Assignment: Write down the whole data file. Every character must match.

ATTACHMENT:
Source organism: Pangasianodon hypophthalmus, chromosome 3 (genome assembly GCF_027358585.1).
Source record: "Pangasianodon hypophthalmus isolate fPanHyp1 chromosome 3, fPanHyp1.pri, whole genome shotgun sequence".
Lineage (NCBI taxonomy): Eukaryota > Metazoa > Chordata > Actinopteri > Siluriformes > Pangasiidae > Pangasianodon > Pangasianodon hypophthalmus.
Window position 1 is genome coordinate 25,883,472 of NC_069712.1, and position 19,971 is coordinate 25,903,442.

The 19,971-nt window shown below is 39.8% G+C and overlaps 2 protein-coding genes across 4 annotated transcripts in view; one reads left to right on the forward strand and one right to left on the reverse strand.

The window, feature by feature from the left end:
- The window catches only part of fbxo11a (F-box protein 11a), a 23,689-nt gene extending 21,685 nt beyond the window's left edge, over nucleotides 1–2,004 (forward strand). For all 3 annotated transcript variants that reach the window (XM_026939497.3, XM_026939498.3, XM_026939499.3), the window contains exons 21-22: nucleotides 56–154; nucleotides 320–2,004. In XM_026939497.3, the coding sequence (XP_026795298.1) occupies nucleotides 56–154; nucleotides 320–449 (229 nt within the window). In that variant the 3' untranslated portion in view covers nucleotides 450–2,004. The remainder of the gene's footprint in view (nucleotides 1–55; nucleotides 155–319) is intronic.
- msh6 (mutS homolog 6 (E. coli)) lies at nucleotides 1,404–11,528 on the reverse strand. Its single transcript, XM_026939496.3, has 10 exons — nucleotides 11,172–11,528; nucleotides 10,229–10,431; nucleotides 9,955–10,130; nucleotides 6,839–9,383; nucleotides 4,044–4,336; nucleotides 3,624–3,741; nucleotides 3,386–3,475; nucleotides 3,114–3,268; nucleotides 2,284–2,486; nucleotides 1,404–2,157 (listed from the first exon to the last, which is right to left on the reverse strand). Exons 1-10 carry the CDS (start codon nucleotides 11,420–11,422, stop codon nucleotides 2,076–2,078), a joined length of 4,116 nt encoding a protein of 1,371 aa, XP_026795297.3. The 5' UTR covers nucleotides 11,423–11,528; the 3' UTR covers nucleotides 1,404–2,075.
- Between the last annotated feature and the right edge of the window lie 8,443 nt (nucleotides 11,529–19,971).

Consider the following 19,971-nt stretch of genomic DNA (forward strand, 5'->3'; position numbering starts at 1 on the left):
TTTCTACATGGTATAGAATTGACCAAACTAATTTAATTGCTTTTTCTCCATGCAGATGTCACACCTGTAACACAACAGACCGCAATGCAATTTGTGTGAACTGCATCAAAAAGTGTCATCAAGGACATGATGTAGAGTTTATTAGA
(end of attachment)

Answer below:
Source organism: Pangasianodon hypophthalmus, chromosome 3 (genome assembly GCF_027358585.1).
Source record: "Pangasianodon hypophthalmus isolate fPanHyp1 chromosome 3, fPanHyp1.pri, whole genome shotgun sequence".
Lineage (NCBI taxonomy): Eukaryota > Metazoa > Chordata > Actinopteri > Siluriformes > Pangasiidae > Pangasianodon > Pangasianodon hypophthalmus.
Window position 1 is genome coordinate 25,883,472 of NC_069712.1, and position 19,971 is coordinate 25,903,442.

The 19,971-nt window shown below is 39.8% G+C and overlaps 2 protein-coding genes across 4 annotated transcripts in view; one reads left to right on the forward strand and one right to left on the reverse strand.

The window, feature by feature from the left end:
- The window catches only part of fbxo11a (F-box protein 11a), a 23,689-nt gene extending 21,685 nt beyond the window's left edge, over nucleotides 1–2,004 (forward strand). For all 3 annotated transcript variants that reach the window (XM_026939497.3, XM_026939498.3, XM_026939499.3), the window contains exons 21-22: nucleotides 56–154; nucleotides 320–2,004. In XM_026939497.3, the coding sequence (XP_026795298.1) occupies nucleotides 56–154; nucleotides 320–449 (229 nt within the window). In that variant the 3' untranslated portion in view covers nucleotides 450–2,004. The remainder of the gene's footprint in view (nucleotides 1–55; nucleotides 155–319) is intronic.
- msh6 (mutS homolog 6 (E. coli)) lies at nucleotides 1,404–11,528 on the reverse strand. Its single transcript, XM_026939496.3, has 10 exons — nucleotides 11,172–11,528; nucleotides 10,229–10,431; nucleotides 9,955–10,130; nucleotides 6,839–9,383; nucleotides 4,044–4,336; nucleotides 3,624–3,741; nucleotides 3,386–3,475; nucleotides 3,114–3,268; nucleotides 2,284–2,486; nucleotides 1,404–2,157 (listed from the first exon to the last, which is right to left on the reverse strand). Exons 1-10 carry the CDS (start codon nucleotides 11,420–11,422, stop codon nucleotides 2,076–2,078), a joined length of 4,116 nt encoding a protein of 1,371 aa, XP_026795297.3. The 5' UTR covers nucleotides 11,423–11,528; the 3' UTR covers nucleotides 1,404–2,075.
- Between the last annotated feature and the right edge of the window lie 8,443 nt (nucleotides 11,529–19,971).

Consider the following 19,971-nt stretch of genomic DNA (forward strand, 5'->3'; position numbering starts at 1 on the left):
TTTCTACATGGTATAGAATTGACCAAACTAATTTAATTGCTTTTTCTCCATGCAGATGTCACACCTGTAACACAACAGACCGCAATGCAATTTGTGTGAACTGCATCAAAAAGTGTCATCAAGGACATGATGTAGAGTTTATTAGA